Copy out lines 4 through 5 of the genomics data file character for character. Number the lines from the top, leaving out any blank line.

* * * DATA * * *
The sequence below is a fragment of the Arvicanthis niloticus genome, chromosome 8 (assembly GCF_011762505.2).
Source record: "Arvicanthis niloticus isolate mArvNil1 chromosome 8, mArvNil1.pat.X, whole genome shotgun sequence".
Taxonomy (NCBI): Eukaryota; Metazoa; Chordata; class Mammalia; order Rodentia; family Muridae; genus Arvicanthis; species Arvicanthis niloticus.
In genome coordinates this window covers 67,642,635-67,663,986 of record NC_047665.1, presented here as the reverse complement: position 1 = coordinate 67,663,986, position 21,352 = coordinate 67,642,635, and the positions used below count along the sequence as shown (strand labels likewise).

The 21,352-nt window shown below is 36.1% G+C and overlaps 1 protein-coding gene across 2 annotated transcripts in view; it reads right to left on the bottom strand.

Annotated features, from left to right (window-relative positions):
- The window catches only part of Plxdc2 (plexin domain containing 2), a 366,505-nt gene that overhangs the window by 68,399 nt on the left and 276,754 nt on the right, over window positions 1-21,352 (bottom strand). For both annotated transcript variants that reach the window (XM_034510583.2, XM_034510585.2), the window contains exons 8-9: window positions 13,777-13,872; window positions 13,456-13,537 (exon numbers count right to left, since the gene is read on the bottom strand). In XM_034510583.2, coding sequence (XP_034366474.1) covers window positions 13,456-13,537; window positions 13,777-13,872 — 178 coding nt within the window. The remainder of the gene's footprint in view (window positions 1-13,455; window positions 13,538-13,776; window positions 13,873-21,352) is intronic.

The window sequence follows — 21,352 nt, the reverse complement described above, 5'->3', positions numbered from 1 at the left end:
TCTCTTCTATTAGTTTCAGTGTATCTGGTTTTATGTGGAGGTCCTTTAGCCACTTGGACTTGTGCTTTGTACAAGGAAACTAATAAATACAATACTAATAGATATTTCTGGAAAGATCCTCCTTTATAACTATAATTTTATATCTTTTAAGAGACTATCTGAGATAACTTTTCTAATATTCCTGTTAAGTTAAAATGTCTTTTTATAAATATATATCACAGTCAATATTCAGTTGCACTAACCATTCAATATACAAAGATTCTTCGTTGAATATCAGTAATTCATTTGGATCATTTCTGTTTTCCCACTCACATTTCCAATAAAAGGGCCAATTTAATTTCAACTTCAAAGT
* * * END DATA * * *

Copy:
In genome coordinates this window covers 67,642,635-67,663,986 of record NC_047665.1, presented here as the reverse complement: position 1 = coordinate 67,663,986, position 21,352 = coordinate 67,642,635, and the positions used below count along the sequence as shown (strand labels likewise).

The 21,352-nt window shown below is 36.1% G+C and overlaps 1 protein-coding gene across 2 annotated transcripts in view; it reads right to left on the bottom strand.